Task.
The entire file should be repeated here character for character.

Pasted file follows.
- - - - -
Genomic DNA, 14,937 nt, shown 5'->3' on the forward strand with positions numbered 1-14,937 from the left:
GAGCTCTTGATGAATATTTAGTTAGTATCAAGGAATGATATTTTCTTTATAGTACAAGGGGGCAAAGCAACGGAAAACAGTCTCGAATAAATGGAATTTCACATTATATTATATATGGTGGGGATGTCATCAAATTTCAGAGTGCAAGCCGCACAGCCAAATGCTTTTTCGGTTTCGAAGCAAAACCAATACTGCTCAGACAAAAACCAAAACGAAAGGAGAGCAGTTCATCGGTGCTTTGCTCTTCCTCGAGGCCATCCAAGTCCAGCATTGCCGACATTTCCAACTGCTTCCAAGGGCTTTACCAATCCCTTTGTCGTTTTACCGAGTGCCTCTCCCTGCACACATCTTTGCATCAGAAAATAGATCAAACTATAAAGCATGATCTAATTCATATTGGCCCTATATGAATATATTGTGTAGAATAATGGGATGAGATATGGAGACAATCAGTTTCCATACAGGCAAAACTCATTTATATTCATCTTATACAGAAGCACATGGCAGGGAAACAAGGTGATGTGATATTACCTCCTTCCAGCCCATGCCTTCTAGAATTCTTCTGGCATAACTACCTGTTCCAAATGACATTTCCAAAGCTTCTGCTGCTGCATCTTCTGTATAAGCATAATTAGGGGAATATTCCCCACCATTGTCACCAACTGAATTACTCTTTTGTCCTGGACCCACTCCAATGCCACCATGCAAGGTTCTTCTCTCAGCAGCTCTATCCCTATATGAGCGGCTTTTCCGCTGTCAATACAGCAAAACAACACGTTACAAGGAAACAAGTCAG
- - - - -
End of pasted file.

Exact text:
Genomic DNA, 14,937 nt, shown 5'->3' on the forward strand with positions numbered 1-14,937 from the left:
GAGCTCTTGATGAATATTTAGTTAGTATCAAGGAATGATATTTTCTTTATAGTACAAGGGGGCAAAGCAACGGAAAACAGTCTCGAATAAATGGAATTTCACATTATATTATATATGGTGGGGATGTCATCAAATTTCAGAGTGCAAGCCGCACAGCCAAATGCTTTTTCGGTTTCGAAGCAAAACCAATACTGCTCAGACAAAAACCAAAACGAAAGGAGAGCAGTTCATCGGTGCTTTGCTCTTCCTCGAGGCCATCCAAGTCCAGCATTGCCGACATTTCCAACTGCTTCCAAGGGCTTTACCAATCCCTTTGTCGTTTTACCGAGTGCCTCTCCCTGCACACATCTTTGCATCAGAAAATAGATCAAACTATAAAGCATGATCTAATTCATATTGGCCCTATATGAATATATTGTGTAGAATAATGGGATGAGATATGGAGACAATCAGTTTCCATACAGGCAAAACTCATTTATATTCATCTTATACAGAAGCACATGGCAGGGAAACAAGGTGATGTGATATTACCTCCTTCCAGCCCATGCCTTCTAGAATTCTTCTGGCATAACTACCTGTTCCAAATGACATTTCCAAAGCTTCTGCTGCTGCATCTTCTGTATAAGCATAATTAGGGGAATATTCCCCACCATTGTCACCAACTGAATTACTCTTTTGTCCTGGACCCACTCCAATGCCACCATGCAAGGTTCTTCTCTCAGCAGCTCTATCCCTATATGAGCGGCTTTTCCGCTGTCAATACAGCAAAACAACACGTTACAAGGAAACAAGTCAG